The very title of this book mocks me... 'Belated' by Elizabeth Russell Taylor. It's another review copy and more importantly a collection of short stories with glowing reviews. I read one on holiday in the summer - it was great, but again I got distracted. I may even start again this week.

I really enjoyed Grayson Perry's Reith lectures last year, this is basically them in book form. I meant to read it the day I bought it. But didn't. This was lazy of me and will be put right soon. Probably...

Thursday, December 4, 2014

Top Ten Books of the Last Twelve Months.

It's that time of year again... I've been savaged by cardboard boxes (fast aproaching death by a thousand paper cuts), overwhelmed by a tsunami of wine, and seem to have directed every second person I speak to towards the mulled wine. The only things missing to make it truly begin to feel a lot like Christmas are increasingly fraught conversations about an item we categorically do not stock/does not exist/the customer can only identify as being 'a wine with a whitish label, I think...' (It rarely ends well) and end of year lists.

December is a bit of a lost month for me (I assume this is common) between work, birthdays, Christmas related chores (enjoyable or dutiful) it disappears, so although my top ten list runs from November to November it didn't look like I did any meaningful reading last December at all. This one is shaping up to be the same.

I haven't read as much this year as I would have liked but there have been some amazing books. My long list had quite a few cookbooks on it which I've regretfully knocked off in favour of (mostly) fiction. If I get organised they'll get a post of their own. There might also be a post of the 10 books I wish I'd got round to by now (there time is coming).

First on a list which is basically chronological are L M Montgomery's Emily books. A bit of a cheat as there are 3 of them, but I'm sure they must have been published in a single volume some time and they're more than the sum of their parts. 'Emily of New Moon', 'Emily Climbs', and 'Emily's Quest' gave me a whole new view of a beloved childhood author. I'm sorry I didn't meet Emily as a child, she would have been a great role model, but I'm delighted Virago have reprinted these so they're easily available for a UK audience. It's Emily's uncompromising ambition for her chosen career along with Montgomery's love of Prince Edward Island, and her sense of humour that make these books so special.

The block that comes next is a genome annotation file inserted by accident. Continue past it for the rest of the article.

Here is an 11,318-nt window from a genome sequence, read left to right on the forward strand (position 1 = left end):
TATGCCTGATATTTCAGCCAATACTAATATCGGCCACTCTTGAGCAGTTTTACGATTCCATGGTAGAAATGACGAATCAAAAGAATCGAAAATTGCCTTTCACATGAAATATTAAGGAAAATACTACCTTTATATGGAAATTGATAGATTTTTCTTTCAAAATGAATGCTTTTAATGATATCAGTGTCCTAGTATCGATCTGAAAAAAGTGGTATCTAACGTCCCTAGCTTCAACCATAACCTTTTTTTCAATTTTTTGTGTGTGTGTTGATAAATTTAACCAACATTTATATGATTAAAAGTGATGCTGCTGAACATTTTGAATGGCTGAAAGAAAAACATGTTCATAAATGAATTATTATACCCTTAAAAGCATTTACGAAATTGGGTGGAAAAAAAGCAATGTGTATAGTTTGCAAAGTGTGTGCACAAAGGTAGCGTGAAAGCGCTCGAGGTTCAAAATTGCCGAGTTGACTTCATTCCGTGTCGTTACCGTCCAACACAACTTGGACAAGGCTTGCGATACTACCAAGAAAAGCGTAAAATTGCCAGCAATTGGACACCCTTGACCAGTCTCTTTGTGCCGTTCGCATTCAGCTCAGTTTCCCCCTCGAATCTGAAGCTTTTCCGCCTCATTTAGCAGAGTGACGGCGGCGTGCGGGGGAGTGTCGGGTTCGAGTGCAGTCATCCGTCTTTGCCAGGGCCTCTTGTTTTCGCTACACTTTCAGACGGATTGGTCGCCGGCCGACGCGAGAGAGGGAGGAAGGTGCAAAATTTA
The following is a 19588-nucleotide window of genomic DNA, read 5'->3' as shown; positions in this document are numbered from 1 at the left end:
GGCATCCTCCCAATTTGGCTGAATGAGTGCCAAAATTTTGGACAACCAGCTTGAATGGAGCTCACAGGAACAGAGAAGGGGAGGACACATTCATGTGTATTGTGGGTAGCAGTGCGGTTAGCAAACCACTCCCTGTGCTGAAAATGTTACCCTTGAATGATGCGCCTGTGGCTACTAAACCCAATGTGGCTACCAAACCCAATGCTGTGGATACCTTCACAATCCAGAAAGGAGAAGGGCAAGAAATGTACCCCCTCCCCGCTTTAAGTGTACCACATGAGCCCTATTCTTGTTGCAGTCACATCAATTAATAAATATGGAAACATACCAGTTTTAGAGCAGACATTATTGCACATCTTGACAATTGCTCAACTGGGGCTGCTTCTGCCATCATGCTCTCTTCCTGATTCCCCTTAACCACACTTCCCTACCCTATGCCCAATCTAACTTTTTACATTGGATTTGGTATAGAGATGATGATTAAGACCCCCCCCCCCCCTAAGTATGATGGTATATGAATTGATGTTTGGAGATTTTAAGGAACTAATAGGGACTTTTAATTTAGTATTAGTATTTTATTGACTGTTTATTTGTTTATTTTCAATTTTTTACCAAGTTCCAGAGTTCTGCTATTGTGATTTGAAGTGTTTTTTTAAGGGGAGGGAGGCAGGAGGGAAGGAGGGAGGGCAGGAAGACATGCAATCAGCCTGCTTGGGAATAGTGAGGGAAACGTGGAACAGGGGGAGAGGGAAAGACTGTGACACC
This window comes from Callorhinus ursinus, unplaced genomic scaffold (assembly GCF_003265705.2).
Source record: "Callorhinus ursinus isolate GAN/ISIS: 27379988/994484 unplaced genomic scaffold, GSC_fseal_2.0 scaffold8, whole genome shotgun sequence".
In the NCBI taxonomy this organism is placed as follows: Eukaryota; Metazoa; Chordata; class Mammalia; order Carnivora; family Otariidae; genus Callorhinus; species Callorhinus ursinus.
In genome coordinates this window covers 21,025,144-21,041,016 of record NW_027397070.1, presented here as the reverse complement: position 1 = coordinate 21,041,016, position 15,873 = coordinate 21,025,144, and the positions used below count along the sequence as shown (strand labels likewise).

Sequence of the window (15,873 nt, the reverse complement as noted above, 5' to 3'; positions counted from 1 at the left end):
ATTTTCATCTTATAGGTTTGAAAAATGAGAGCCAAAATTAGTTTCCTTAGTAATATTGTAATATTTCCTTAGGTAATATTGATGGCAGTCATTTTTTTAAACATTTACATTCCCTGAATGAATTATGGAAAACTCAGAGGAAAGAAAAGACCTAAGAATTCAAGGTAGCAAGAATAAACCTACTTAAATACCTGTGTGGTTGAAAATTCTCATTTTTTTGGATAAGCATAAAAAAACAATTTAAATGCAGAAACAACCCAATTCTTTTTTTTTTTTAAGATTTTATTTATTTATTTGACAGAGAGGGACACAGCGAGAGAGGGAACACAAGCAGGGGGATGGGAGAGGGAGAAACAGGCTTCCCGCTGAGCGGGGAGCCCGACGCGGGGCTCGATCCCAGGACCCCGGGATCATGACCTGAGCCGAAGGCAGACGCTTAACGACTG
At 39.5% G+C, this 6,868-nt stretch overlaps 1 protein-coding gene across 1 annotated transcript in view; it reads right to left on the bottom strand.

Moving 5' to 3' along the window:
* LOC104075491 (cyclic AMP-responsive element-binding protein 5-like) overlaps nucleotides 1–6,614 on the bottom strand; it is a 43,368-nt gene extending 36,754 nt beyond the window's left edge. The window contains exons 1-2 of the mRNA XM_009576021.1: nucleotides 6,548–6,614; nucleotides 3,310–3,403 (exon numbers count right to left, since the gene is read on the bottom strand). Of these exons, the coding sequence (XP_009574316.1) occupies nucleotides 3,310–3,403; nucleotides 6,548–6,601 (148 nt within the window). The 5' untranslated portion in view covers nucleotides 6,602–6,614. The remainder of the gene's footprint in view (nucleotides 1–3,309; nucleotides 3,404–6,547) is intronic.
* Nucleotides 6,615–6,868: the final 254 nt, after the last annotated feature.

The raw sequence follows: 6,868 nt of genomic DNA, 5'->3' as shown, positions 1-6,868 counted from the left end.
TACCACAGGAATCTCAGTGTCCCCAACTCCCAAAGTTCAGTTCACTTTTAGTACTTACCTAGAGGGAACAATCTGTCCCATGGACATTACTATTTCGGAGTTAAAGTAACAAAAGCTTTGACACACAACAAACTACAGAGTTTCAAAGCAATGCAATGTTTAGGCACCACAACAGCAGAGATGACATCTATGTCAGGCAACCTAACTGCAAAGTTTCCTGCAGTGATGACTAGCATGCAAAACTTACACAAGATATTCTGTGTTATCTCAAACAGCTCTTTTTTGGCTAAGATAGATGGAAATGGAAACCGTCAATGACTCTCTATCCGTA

Next is 'Troubled Daughters, Twisted Wives' a collection of short stories edited by Sarah Weinman. Lots of authors I already loved in here along with more to look out for. Just a brilliant collection of suspense filled stories that I can't recommend highly enough.

Emile Zolas 'The Fortune of the Rougons' was a bit of a revelation. After 20 years skirting round him this turned out to be a brilliant read. I like books that give me really strong visual images and even now, months later, I can picture scenes in the old graveyard, or of moonlight marches as if they were places and things is seen. I plan to work through the whole cycle, realising how much I'm going to enjoy doing it was definitely a highlight of my reading year.

Eliza Granville's 'Gretel and the Dark' was an unexpected Joy.I read it because I was interested to see how the fairy tale element would work. Far better than I could have hoped for was the answer. Granville taps into something fundamental about the nature of fairy tales and story telling and creates something wonderfully dark in the process.

Stefan Zweig's 'Beware of pity' is the sort of book I feel I ought to read but rarely do. Once I'd settled down to it I felt like whole reading avenues were opening up for me. Of all the things to say about the most important is that it was utterly absorbing from start to finish.

Peirene books are always interesting and generally provocative. I was tempted to choose Hanne Orstavik's 'The Blue Room' (which is brilliant) but on balance Hamid Ismailov's 'The Dead Lake' had the edge. The environmental cost of the Cold War seems almost forgotten now but this book perfectly captures the paranoia I felt growing up in the 80's as well as the weird elements of places on the periphery of human habitation.

'Mystery in White' is the Christmas offering from the British Library's classic crime series and it's brilliant. Undoubtedly the perfect stocking filler for anyone who's as much as mildly enjoyed an episode of Miss Marple. The biggest mystery based on this is how Farejeon's work ever disappeared so completely.

'The Rabbit Back Literature Society' would have been a very easy book not to read (the title gave me an entirely inaccurate idea of what to expect). Anything with a mythic or fairy take element hooks me in, this has it in spades. It's also a book with a strong sense of terroir (to borrow a wine term) and I loved that about it too.